In a large pool of thorium fluoride gradually transmuting to U233, it seems at least possible for gradients to form with potentially quite different fuel concentrations and compositions.
I would like to have some idea of how the system would react to such changes in nuclear geometry.
Given that we have had bad experiences with interrupted cooling flows (Fermi reactor most notably) it is reasonable to consider the effect of loss of mixing in the MSTR beforehand. After all, when there is a lot of nuclear material in a small volume, as is the case for the MSTR, belt and suspenders engineering must be the minimum requirement.
The LFTR idea is that the U233 is controlled by gassifying the Pa233 stage, removing the breeding wait from the active reaction mass, and then returning it after it becomes U233 as the reactor needs it.
etudiant
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#97
Feb28-12, 12:19 AM
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Quote Quote by wizwom View Post
The LFTR idea is that the U233 is controlled by gassifying the Pt233 stage, removing the breeding wait from the active reaction mass, and then returning it after it becomes U233 as the reactor needs it.

You are suggesting the LFTR design envisages bubbling up Plutonium vapor for recycling after it decays back to U233?
This is news to me.
Imho, it does not seem a good idea.
Astronuc
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#98
Feb28-12, 04:57 AM
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Quote Quote by etudiant View Post
You are suggesting the LFTR design envisages bubbling up Plutonium vapor for recycling after it decays back to U233?
This is news to me.
Imho, it does not seem a good idea.
Higher order fluorides, UF6, are volatile. In the gaseous diffusion and centrifuge enrichment processes, UF6 gas is used as a carrier from which U(235)F6 is separated from U(238)F6. Similarly, different fluorides have different stability domains and volatilies, so one tailors the process to favor a particular element. One would take advantage of differences between PaF4/PaF5 and UF4 (Boiling point: 1417C) / UF6 (Boiling point: 56.5C).

The element is a dangerous toxic material and requires precautions similar to those used when handling plutonium. Protactinium is one of the rarest and most expensive naturally occurring elements.
http://www.webelements.com/protactinium/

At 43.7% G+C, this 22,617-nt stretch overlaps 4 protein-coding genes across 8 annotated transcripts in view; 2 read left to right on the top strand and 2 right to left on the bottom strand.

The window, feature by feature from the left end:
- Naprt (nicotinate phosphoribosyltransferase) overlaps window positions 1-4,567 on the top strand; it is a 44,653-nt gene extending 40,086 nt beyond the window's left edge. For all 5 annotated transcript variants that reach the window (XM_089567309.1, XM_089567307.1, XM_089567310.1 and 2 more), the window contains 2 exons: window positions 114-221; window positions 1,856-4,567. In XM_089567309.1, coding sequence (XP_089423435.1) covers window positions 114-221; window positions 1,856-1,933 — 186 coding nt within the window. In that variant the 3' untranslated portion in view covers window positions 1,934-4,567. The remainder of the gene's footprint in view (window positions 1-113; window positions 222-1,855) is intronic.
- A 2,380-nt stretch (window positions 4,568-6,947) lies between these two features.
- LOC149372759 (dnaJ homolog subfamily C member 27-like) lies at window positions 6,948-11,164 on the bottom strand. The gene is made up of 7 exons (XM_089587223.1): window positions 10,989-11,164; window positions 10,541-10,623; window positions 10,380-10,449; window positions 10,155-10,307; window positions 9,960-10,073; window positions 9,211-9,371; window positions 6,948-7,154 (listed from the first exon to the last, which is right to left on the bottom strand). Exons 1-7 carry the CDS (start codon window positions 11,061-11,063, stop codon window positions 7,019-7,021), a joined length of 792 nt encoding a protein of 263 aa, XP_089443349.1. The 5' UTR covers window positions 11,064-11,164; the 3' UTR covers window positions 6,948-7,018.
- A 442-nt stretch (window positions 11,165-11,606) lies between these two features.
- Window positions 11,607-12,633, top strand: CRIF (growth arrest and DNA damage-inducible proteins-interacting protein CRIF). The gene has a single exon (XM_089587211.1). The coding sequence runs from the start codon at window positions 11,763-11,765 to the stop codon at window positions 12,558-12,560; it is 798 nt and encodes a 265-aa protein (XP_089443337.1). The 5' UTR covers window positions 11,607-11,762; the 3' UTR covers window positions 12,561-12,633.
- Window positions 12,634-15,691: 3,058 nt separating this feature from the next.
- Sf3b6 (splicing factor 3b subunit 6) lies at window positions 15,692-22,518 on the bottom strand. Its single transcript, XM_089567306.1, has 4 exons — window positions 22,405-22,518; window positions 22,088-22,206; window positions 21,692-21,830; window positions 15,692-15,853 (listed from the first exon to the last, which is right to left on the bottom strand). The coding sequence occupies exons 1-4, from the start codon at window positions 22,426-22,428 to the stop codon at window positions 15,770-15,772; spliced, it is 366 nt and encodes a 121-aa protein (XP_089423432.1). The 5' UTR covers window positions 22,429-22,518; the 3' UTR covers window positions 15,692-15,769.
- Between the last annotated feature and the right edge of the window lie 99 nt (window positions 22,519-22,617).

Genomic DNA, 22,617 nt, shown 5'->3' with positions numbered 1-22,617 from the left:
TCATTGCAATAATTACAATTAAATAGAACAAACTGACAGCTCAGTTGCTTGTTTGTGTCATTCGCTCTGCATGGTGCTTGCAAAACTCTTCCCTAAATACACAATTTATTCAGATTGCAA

The attraction of the Th-based fuel cycle is the lack of transuranic elements, although some quantity of U-235 or Pu-239 is required to initiate a Th-based system.
wizwom
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#99
Feb28-12, 06:51 AM
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Quote Quote by etudiant View Post
You are suggesting the LFTR design envisages bubbling up Plutonium vapor for recycling after it decays back to U233?
This is news to me.
Imho, it does not seem a good idea.
Protactinium, not Plutonium. A LFTR never gets to any significant amount of Plutonium.
The chain is 232Th->233Th->233Pa->233U->fission
The 233Pa has an absorption cross section about 14 times that of 232Th, so you want to get it out of the way of neutrons if you can, and LFTR does exactly that as the molten salt passes through the flouridizer.
etudiant
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#100
Feb28-12, 07:41 AM
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Thank you very much, Astronuc and wizwom. Very helpful input.
That even the initial LFTR design prototype included a fairly capable fuel reconditioning element to remove undesirable fission products is entirely logical, but a new wrinkle to me.
It is certainly not a much discussed feature of this class of designs.
zapperzero
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#101
Feb28-12, 08:34 AM
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Quote Quote by etudiant View Post
It is certainly not a much discussed feature of this class of designs.
I dunno. I harp on it every chance I get. "A reprocessing plant near every power station! La Hague in your own back yard!" etc etc
mheslep
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#102
Feb28-12, 10:58 AM
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As far as I know most of the reticence about reprocessing comes about from the fact that Plutonium processing goes on with U235 fuel cycles. That's not an issue with a Thorium fuel cycle.
wizwom
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#103
Mar5-12, 12:19 AM
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Quote Quote by zapperzero View Post
I dunno. I harp on it every chance I get. "A reprocessing plant near every power station! La Hague in your own back yard!" etc etc
Except its not "a reprocessing plant" - its an integral part of the reactor, and it never ships fuel out, and, in fact, should have trivial amounts of waste flow (just the fission products, about 1 gram per MWd).